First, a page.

Rheumatic problems occuring in patients with hyperthyroidism
- Thyroid acropachy
- Painless proximal muscle weakness (70% of hyperthyroidpatients)
- Osteoporosis—most common musculoskeletal manifestation.
- Adhesive capsulitis of the shoulders (controversial), especially in patients with proximal muscle weakness.
Arthropathy associated with severe hypothyroidism
- Myxedematous arthropathy usually affects large joints such as the knees. The patient presents with swelling and stiffness. Synovial thickening, ligamentous laxity, and knee effusions with a characteristic slow fluid wave (bulge sign) are common. The synovial fluid is noninflammatory with an increased viscosity owing to high hyaluronic acid levels giving a string sign of 1 foot to 2 feet instead of the normal 1 inch to 2 inches. Radiographs are typically normal.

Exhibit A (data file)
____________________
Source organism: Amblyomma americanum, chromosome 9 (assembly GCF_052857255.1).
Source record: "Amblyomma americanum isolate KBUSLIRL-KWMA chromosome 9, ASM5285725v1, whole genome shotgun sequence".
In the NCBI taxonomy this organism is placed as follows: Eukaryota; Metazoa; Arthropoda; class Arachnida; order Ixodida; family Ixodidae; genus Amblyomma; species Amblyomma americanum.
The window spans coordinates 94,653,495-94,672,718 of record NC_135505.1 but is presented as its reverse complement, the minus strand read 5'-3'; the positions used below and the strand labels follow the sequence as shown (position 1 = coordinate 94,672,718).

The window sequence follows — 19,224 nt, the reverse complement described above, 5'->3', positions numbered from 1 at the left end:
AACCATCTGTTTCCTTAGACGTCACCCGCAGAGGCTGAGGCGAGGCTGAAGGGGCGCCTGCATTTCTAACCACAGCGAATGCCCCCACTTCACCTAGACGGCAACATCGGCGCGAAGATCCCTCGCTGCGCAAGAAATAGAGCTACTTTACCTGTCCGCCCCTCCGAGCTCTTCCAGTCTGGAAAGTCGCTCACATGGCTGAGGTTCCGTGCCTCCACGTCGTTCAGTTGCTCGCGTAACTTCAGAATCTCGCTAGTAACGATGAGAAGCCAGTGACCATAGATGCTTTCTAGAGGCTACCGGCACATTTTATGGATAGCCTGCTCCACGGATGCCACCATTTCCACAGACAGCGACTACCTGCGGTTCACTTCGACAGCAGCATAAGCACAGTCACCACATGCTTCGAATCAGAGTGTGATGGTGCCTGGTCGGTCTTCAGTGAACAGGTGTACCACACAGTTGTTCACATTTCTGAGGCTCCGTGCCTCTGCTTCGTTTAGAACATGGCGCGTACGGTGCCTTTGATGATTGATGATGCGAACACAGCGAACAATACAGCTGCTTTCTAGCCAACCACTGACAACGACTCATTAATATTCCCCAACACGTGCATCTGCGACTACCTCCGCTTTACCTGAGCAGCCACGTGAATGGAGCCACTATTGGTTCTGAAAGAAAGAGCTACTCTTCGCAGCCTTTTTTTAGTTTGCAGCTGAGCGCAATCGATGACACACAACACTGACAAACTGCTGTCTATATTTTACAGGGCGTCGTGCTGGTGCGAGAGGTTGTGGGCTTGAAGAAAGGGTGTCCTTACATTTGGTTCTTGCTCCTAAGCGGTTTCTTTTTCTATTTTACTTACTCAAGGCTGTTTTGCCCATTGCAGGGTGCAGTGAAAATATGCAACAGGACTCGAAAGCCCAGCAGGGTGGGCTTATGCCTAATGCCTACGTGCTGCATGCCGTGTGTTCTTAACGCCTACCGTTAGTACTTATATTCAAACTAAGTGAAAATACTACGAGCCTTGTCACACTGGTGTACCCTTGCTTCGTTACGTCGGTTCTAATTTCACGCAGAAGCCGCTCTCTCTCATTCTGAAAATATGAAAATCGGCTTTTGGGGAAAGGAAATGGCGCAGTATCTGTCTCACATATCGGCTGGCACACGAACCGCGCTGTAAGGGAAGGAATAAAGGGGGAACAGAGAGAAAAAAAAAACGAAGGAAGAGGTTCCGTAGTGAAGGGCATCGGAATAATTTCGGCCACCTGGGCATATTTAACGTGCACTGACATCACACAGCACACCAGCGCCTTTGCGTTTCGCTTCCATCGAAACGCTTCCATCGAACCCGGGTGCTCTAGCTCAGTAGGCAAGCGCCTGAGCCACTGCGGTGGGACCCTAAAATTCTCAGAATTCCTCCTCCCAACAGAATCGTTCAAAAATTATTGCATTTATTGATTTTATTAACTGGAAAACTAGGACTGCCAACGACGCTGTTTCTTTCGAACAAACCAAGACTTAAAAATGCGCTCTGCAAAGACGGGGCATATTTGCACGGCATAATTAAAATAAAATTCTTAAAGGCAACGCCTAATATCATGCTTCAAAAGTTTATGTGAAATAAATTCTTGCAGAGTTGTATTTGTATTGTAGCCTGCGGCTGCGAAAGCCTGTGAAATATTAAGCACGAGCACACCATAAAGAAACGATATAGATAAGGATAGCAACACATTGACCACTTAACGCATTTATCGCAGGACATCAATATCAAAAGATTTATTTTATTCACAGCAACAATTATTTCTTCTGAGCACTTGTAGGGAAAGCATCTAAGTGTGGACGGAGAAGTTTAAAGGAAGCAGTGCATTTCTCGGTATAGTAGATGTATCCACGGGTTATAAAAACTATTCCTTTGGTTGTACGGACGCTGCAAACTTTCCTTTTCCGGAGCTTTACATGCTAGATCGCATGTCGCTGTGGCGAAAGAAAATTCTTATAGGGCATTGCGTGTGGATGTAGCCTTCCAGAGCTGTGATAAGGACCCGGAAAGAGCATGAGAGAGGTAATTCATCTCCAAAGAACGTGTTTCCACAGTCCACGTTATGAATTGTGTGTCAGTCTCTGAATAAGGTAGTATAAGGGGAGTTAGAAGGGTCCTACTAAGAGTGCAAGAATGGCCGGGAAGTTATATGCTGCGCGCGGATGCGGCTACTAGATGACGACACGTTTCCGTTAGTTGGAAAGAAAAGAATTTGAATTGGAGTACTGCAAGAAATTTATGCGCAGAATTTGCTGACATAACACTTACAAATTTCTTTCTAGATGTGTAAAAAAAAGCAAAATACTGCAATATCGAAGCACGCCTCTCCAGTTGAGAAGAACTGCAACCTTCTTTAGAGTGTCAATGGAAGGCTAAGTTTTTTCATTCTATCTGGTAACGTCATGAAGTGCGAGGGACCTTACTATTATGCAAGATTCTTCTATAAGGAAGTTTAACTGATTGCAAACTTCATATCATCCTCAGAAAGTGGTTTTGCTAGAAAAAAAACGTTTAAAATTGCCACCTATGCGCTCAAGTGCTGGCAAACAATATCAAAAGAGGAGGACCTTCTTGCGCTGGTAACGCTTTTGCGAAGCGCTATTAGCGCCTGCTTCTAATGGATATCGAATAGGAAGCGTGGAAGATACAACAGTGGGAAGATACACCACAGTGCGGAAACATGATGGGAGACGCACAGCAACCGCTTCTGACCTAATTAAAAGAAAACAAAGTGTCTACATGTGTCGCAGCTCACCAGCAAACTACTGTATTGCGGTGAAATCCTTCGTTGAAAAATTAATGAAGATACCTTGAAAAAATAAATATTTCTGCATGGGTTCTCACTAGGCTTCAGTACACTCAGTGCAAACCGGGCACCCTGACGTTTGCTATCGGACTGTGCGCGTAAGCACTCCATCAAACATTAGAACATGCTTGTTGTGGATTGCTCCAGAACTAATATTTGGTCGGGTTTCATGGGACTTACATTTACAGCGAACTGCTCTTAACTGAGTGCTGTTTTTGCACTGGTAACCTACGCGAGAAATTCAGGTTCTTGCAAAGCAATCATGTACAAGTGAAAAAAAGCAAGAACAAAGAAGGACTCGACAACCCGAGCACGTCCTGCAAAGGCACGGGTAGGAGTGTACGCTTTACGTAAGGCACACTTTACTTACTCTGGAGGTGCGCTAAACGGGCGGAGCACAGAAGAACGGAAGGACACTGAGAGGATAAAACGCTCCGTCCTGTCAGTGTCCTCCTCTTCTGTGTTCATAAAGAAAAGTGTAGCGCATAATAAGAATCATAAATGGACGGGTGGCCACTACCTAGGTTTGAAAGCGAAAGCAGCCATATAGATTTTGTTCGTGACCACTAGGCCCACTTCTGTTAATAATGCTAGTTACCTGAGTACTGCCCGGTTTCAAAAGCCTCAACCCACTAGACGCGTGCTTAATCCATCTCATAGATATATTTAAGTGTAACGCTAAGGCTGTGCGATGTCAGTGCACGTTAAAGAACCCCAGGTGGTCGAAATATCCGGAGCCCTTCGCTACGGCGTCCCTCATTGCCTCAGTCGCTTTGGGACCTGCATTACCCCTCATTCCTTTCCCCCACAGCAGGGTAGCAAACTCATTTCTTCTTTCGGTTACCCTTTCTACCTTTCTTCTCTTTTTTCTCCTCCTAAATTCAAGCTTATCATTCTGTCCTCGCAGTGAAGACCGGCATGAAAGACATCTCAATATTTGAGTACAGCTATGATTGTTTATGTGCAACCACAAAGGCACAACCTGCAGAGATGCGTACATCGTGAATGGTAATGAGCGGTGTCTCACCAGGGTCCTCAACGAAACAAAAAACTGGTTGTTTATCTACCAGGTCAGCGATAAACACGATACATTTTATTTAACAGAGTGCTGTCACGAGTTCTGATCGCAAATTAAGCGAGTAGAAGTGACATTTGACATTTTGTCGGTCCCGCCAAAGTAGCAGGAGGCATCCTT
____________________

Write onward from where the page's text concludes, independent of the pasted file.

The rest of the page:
- Osteonecrosis can also occur (controversial). In adults, it typically involves the hip or tibial plateau. In children, abnormal epiphyseal ossification may occur, which can be confused with epiphyseal dysplasia or juvenile avascular necrosis (Legg–Calvé–Perthes disease) of the hip.
Other common rheumatologic syndromes associated with hypothyroidism
Think of TRAP:
T—Tunnel (carpal) syndrome (15% of hypothyroid patients).
A—Aching muscles with findings indistinguishable from those of fibromyalgia
(up to 30% of hypothyroid patients).
P—Proximal muscle weakness and stiffness with an elevated creatine kinase. Thyroid-stimulating hormone (TSH) always very high (>20) and thyroxine (T4) low.
Medications used to treat hyperthyroidism that can cause rheumatic syndromes:
- Propylthiouracil—can cause a systemic vasculitis (perinuclear antineutrophil cytoplasmic antibody positive).
- Methimidazole—lupus-like syndrome and a syndrome of diabetes mellitus owing to antiinsulin antibodies.